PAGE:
first_imgMusician Chama Fumba, alias Pilato, has been arrested for conduct likely to cause the breach of peace. Mr Fumba arrived at Lusaka Central Police station around 11:15 hours yesterday in the company of his lawyers, Marshal Mucende and Kabesha Mulilo ahead of interrogations.The song in question is a remix of the legendary Nashil Pischen Kazembe’s Aphiri Anabwela, but featuring Pilato’s lyrics which call President Lungu “a drunk,” among several other ‘insults’.He was questioned for close to an hour before a warn and caution statement was recorded from him and an arrest effected. Lusaka Province police chief Charity Katanga said Mr Fumba was charged with conduct likely to cause the breach of peace. “Yes, I can confirm that Fumba ,31, has been arrested and detained by police following summons issued to him, for now he would be detained in custody until he meets the bond conditions,” Ms Katanga said.Mr Fumba was detained in connection with the production of a song entitled, ALungu Anabwela, alleged to have defamed President Edgar Lungu and vexed some sections of the public.Fumba faces a maximum sentence of six months in prison or a fine if found guilty.https://youtu.be/-qrDQwKR1IYlast_img read more

Why Nigeria couldn’t excel at Women’s World Cup – Uchendu

first_img “Football is all about understanding and team cohesion,” Uchendu told Kick442. “I think if the Super Falcons should play more Grade A friendly games with tough teams (countries) before major competitions like the World Cup, it will help the players have more understanding of each other and it will bring cohesion in the team. “Most importantly, the team will get better exposed to playing tough teams almost what they should expect in these major competitions.” Nigeria are without a substantive coach and yet to regroup since crashing for the third time in a row from the 2020 African Olympic qualifiers in October last year. Read Also:Super Falcons striker signs for Minsk They will face Togo or Niger in the second round of the African Women’s Cup of Nations qualifiers in June as they aim to claim the continental crown for the fourth time in a row later this year. FacebookTwitterWhatsAppEmail分享 Chinaza Uchendu believes Nigeria’s below-par performance at the 2019 Women’s World Cup is due to a lack of team cohesion. Promoted Content13 kids at weddings who just don’t give a hootWorld’s Most Delicious Foods7 Ways To Understand Your Girlfriend BetterBest Car Manufacturers In The WorldWhich Country Is The Most Romantic In The World?Some Impressive And Almost Shocking Robots That ExistA Soviet Shot Put Thrower’s Record Hasn’t Been Beaten To This DayTop 10 Most Romantic Nations In The World7 Universities In The World Where Education Costs Too Much7 Ways To Understand Your Girlfriend Better10 Risky Jobs Some Women Do10 Absurd Ideas That Made Their Inventors Millions In the build-up to the showpiece event last year, Nigeria played 14 warm-up games between January to June, including the Chinese Invitational, Cyprus Women’s Cup, Wafu Women’s Cup and Canada. After claiming a ninth African title in 2018, the Super Falcons progressed to the knockout stage for the second time in history on their eighth appearance at the 2019 Women’s World Cup in France. Despite reaching the Round of 16 last year, the West African giants bowed out of the competition after a 3-0 thrashing against Germany. And the Sporting Braga midfielder feels the team’s inability to impress could also be hugely blamed on the lack of regular grade-A warm-up games before major tournaments.Advertisement Loading… last_img read more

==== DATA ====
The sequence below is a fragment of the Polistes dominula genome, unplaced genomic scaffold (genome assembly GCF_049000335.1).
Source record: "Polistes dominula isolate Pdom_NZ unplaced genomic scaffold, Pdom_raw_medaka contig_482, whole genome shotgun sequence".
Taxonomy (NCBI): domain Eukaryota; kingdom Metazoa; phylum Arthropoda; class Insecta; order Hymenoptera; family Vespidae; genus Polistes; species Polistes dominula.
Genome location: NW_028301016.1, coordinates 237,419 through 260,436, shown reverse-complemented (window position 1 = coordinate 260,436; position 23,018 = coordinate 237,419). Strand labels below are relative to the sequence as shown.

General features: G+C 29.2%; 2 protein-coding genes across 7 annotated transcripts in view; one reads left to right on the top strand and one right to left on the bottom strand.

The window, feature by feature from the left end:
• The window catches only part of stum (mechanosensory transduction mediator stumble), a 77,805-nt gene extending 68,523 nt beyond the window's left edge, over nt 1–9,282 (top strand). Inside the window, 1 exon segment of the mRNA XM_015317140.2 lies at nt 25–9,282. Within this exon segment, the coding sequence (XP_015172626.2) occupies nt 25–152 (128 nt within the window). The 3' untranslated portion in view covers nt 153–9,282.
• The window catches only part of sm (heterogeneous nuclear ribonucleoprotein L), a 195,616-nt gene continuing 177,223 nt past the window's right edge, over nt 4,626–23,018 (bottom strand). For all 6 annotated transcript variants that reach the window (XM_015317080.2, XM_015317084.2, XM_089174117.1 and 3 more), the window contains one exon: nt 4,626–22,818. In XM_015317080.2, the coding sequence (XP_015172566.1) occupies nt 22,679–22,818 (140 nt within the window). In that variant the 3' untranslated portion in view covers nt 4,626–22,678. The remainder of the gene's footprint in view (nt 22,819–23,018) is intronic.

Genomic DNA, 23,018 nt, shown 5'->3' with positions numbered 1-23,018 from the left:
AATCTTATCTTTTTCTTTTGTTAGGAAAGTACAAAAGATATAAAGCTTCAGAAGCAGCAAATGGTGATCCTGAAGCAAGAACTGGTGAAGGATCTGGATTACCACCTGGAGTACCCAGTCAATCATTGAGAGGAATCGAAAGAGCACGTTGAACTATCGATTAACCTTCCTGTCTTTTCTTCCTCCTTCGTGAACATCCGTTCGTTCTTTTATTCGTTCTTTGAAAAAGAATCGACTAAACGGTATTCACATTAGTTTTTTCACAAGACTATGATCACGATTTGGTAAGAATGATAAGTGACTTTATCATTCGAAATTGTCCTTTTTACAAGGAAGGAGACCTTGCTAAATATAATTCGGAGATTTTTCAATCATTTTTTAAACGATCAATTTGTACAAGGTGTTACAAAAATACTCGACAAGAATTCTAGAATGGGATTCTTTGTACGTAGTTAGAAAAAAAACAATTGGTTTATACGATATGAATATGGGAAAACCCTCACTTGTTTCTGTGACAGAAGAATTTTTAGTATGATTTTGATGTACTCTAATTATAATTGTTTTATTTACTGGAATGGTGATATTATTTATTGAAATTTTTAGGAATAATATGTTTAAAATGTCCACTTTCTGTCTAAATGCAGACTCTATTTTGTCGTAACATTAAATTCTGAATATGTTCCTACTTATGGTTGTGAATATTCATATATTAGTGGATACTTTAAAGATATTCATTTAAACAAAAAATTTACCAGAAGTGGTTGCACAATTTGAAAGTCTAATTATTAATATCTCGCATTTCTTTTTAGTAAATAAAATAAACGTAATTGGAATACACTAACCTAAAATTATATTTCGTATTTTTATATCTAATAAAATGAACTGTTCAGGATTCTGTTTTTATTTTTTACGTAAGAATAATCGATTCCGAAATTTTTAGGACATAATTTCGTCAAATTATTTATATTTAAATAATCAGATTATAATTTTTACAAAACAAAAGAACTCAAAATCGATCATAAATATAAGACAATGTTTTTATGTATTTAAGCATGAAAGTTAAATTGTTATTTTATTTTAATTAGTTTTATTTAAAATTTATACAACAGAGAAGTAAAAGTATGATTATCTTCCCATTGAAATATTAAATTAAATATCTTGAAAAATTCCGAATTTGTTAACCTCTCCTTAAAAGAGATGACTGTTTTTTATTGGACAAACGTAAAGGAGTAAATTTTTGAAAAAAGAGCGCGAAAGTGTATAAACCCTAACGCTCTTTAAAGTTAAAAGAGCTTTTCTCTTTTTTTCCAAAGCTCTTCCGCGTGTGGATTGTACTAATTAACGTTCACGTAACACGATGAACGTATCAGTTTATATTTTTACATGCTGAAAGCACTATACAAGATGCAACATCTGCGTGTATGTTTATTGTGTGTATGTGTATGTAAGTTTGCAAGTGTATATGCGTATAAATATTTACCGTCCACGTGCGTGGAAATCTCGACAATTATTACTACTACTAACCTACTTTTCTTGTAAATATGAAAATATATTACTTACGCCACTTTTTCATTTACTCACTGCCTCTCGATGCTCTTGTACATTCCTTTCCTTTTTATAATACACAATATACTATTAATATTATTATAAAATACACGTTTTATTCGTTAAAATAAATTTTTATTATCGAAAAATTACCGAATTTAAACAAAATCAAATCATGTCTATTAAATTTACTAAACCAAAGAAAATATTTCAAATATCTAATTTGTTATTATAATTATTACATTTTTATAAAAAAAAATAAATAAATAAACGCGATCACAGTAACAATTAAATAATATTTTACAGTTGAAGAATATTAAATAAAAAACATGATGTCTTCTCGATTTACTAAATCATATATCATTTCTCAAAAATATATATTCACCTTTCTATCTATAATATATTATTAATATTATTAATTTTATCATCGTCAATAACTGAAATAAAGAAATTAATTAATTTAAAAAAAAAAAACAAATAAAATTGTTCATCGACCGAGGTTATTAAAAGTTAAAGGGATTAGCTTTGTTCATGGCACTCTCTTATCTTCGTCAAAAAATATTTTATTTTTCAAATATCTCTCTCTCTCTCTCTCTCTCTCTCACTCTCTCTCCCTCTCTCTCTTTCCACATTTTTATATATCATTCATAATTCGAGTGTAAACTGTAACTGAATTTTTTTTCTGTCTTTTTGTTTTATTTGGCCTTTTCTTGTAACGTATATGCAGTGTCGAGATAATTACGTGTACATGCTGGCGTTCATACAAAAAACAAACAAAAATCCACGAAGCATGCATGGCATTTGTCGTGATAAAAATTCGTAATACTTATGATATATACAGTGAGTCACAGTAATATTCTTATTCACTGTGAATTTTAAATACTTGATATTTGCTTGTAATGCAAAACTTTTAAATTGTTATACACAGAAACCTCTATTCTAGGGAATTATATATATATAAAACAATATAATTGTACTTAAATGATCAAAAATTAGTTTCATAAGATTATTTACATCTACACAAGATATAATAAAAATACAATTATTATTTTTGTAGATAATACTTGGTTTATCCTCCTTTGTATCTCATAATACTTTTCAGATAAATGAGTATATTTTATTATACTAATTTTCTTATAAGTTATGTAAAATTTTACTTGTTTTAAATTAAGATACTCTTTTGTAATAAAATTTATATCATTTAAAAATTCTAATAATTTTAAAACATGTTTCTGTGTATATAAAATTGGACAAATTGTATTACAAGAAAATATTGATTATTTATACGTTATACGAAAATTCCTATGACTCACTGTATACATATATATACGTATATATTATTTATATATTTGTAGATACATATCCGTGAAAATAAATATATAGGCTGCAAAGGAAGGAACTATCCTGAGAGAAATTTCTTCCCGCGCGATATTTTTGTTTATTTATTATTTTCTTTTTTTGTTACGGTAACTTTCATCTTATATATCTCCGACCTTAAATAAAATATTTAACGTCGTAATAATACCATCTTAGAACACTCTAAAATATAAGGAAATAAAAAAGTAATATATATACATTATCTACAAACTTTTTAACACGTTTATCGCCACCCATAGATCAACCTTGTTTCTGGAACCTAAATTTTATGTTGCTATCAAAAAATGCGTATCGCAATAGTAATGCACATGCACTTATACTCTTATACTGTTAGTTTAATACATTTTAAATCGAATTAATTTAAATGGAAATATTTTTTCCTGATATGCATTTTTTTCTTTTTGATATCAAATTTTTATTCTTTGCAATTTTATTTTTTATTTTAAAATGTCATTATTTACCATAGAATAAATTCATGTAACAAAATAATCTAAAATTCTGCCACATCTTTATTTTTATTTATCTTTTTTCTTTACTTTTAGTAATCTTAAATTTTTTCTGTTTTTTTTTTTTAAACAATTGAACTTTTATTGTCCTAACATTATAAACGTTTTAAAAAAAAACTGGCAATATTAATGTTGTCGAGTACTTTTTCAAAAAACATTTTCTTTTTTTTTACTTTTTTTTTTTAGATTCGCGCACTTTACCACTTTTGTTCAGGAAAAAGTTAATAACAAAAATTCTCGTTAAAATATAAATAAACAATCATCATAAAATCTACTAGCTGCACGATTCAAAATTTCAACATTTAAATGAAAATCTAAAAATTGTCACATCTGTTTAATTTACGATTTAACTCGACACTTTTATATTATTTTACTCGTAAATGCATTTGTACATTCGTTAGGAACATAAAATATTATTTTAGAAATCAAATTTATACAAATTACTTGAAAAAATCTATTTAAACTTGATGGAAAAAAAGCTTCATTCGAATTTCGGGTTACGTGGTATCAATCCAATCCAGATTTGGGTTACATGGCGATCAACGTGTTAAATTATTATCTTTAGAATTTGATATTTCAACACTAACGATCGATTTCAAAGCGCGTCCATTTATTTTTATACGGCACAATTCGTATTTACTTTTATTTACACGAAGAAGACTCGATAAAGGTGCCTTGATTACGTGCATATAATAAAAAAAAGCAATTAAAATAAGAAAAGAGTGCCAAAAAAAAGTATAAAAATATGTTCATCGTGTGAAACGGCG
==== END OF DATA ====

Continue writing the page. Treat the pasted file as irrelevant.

Casey’s Cuts Ribbon in Milan

first_imgThe convenience store chain has over 2,000 locations in 17 states, and officially cut the ribbon on their new Milan store Friday morning.  In addition to fuel, candy and tobacco products, Casey’s General Store is known for their fresh-made pizza and subs.last_img

Gov. Zulum approves recruitment of 84 doctors, 365 nurses, others

first_imgRelatedPosts Buhari mourns Emir of Biu Insurgency: WAEC conducts exams in Chibok schools after six years Fuel, electricity cost hike: We won’t condone any protest — Borno Police Governor Babagana Zulum of Borno State has approved the recruitment of 84 doctors, 45 pharmacists and 365 nurses as part of measures to enhance healthcare delivery in the state.Zulum made this known in Maiduguri on Monday after a meeting with officials of the state’s Ministry of Health, heads of healthcare agencies, unions and other stakeholders. He said: “In order to provide affordable and quality healthcare delivery to residents of  Borno, government has approved the appointment of 365 nurses and midwives.”About 50 of them were recruited on contract basis and the rest are fresh graduates of College of Nursing and Midwifery.“In relation to this, we have directed the recruitment of 84 doctors, 45 pharmacists and other 100 supporting staff.”Zulum said his administration would commence payment of stipends to students of Nursing and Midwifery, who would enter contract with the government to be employed after graduation.The governor said his administration would be employing 135 nurses and midwives annually. Zulum said the mandate given to the state college of nursing and midwifery was to admit 200 students annually.He assured that his administration was committed to adequately equipping the school with needed facilities to deliver.He said: “Another milestone achievement we want to make is to ensure construction of doctors, nurses and midwives’ quarters.“We shall increase the capacity of the general hospital and other hospitals in the state with a view to providing the needed healthcare delivery in the state.”The governor urged all stakeholders in the health sector to monitor the efficacy of all the administration’s programmes being implemented for maximum result. Tags: Babagana ZulumBorno Statehealthcare agenciesMaidugurilast_img read more